Student, Faculty, and Staff Perceptions of Integrating E-Books into Higher Education

Sunday, 17 November 2013: 3:25 PM

Peggy N. Flannigan, PhD
Cindy L. Brubaker, EdD, RN
Maureen Cluskey, PhD, RN, CNE
Janet E. Jackson, MS, RN
Department of Nursing, Bradley University, Peoria, IL

Learning Objective 1: The learner will be able to identify the benefits and barriers associated with the integration of e-books into higher education.

Learning Objective 2: The learner will be able to discuss best methods to facilitate learning with e-books.

Student, Faculty, and Staff Perceptions of Integrating E-Books into Higher Education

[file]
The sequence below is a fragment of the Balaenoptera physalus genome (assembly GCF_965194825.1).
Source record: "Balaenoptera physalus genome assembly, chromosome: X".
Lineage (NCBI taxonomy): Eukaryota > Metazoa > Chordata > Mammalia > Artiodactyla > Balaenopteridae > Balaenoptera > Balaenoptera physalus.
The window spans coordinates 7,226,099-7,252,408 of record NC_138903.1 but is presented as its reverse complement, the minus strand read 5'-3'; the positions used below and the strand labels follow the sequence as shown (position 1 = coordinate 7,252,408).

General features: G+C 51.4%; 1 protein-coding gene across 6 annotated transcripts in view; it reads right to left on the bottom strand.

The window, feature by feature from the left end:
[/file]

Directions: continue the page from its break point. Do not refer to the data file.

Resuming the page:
This generation of college learners although referred to as “digital natives”, has not totally embraced digital textbooks, yet Pardue and Morgan (2008) describe them as being competent users of technology. The impetus for the study was related to nursing students having the option to purchase several of their textbooks in e-Book format as well as encouragement from textbook publishers to adopt the e-book format. In a search of the nursing literature, minimal research was found related to the use of e-books in higher education.  Foasberg (2011) found a small proportion of college students using e-readers for leisure reading. Kolowich (2011) addressed the lack of satisfaction students expressed related to being unable to examine more than one document at a time and difficulty highlighting information. Weisberg, (2011) examined behaviors, attitudes, and the learning of students in a business school related to the adoption of digital textbooks, finding that attitudes and behaviors becoming more positive. He reported no significant increase in learning. The purpose of this study was to describe the current usage, habits, perceptions, and attitudes of university students, faculty, and selected professional staff toward e-books. Online surveys were administered to the university community. The results provided baseline data for future discussions with faculty and textbook publishers regarding implementation of e-book technology on this campus. Discussions with students as well as faculty and textbook publishers will also focus on methods to facilitate learning with e-books and provide support for faculty development as they function in the educational environment.